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Chinese girls swoon over Japanese idol

Yuki Furukawa didn’t expect to be so hot in China. When the Japanese actor landed in Shanghai two weeks ago for his fan club meeting, hundreds of frenzied fans, mostly young girls with cameras and welcome posters, had already besieged the exit. There was chaos.

“At first it was a little bit strange because I’ve never been to China but there are lots of Chinese fans. To be frank, I never thought I was so successful in China until I saw them (fans) there,” Furukawa told Shanghai Daily in a recent interview.

“I wanted to meet with my fans. I thank all my fans at the airport.”

The 25-year-old actor is soaring to the stardom in China where he is adored by female fans who watch the TV drama “Love in Tokyo,” adapted from the Japanese comic “Itazurana Kiss.”

Ironically, he is actually not that popular in Japan where viewers joke that he’s “an 18th-rate actor,” not as good as the star in the 1995 original.

The story is eternally popular. It’s about how the plain girl Aihara Kotoko, with an ordinary family and poor test scores, wins the heart of the straight-A, handsome but arrogant Irie Naoki (Furukawa) through her sincerity and bravery.

After the first two episodes were aired, Furukawa didn’t receive thumbs-up in China. On a major film and TV drama portal, the rating was only 1.2 and viewers said Furukawa was not as good-looking as the actor Takashi Kashiwabara in the 1995 TV version.

But as the story developed, there was a dramatic turnaround and Furukawa was praised by fans as “warmer and more lovable than the old version.”

“Furukawa’s acting helped regain my teenage-girl heart,” one fan wrote.

“I guess the reason people like me at first is because of the drama,” the actor said with a modest smile. “But from there, it split into two groups, one group who like the man in the original version and the other who actually like me.”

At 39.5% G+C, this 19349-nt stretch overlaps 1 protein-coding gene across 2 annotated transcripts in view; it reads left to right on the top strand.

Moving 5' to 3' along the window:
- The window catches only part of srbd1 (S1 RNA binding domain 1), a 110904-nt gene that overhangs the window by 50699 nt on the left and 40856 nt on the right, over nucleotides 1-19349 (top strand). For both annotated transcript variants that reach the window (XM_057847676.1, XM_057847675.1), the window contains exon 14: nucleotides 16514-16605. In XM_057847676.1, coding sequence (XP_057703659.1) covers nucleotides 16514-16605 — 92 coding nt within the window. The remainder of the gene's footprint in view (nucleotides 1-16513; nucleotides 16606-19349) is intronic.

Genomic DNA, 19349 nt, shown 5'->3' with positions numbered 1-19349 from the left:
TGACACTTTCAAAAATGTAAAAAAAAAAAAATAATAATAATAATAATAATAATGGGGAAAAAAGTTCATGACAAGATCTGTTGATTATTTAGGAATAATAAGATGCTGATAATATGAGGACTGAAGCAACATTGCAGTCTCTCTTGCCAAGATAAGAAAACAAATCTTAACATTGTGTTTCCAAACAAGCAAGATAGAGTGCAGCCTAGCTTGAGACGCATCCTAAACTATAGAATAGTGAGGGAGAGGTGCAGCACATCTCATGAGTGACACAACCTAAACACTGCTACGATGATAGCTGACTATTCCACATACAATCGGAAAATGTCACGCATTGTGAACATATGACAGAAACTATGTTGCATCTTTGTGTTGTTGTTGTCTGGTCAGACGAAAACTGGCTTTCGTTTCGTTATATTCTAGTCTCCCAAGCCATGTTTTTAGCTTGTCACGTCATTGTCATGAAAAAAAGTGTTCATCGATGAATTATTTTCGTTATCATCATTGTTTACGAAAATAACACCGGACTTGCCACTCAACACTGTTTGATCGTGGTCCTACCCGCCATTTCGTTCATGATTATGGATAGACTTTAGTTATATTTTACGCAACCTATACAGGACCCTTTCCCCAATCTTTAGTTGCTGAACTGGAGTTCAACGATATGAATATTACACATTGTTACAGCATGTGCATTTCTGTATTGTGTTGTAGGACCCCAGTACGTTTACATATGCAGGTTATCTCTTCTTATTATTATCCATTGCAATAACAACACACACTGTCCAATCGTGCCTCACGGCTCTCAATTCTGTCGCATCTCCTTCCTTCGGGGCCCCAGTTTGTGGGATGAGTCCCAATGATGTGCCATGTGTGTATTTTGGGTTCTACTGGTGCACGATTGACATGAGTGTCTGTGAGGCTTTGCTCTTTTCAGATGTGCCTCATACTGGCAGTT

In fact, Furukawa the person actually resembles the character Irie Naoki most closely, compared with actors in various dramas made in Japan, South Korea and China.

Furukaw is the son of a famous doctor. The family moved to Toronto, Canada, when he was age seven. At 16, he went to New York to enter the high school and come back to Japan to study science and engineering at the campus of Keio University.

In 2010, he was spotted in a talent-scouting show, which encouraged him to step into show business.

With his overseas background, Furukawa speaks fluent English, a big reason for his big fan following in China. Though the Japanese drama has Chinese subtitles, the actor can only communicate with fans in English.

“He doesn’t have any funny Japanese-English accent,” one fan posted. “My ears almost get pregnant when hearing him speak English.”

When he was boy, Furukawa used to dream of being a successful professional like his father.

Had it not been for that talent show, he might have continued on the career path his family had planned for him.

“Yeah, if not an actor, I would do a job very much related with science and engineering,” he said. “But acting opened another world for me. I found it quite interesting to be an actor.”

He admitted that he was a little uncomfortable at first when fans treated him as though he were the rich and handsome character he portrays.
“I was a little confused because I thought they looked at me as Irie Naoki, not me,” he said. “I’m close to the character to some extent, but we are not same. I’m still different.”

But at least, Furukawa is as stubborn as Irie. Though faced with strong objections from his family, he was determined to become an actor.

There was no overnight success. He had many small film and TV roles but still remained unknown in Japan until “Love in Tokyo.” Even then, some Japanese fans of the 1995 version called him “an 18th-rate actor.” It was in China, however, that he became an idol, a heartthrob.

During his two days in Shanghai, fans chased him everywhere he went, sent him gifts and food and waited outside his hotel.

Obsessive fans even travel to Japan so they can “run across” him in the street or on the metro. When he’s spotted and pursued by Chinese fans in Japan, the young actor often gives a smile.

“I’m a shy, shy boy,” he said. “But I don’t feel annoyed or scared. Nothing negative. I'm more thankful to the people who notice me. It's a good thing.”


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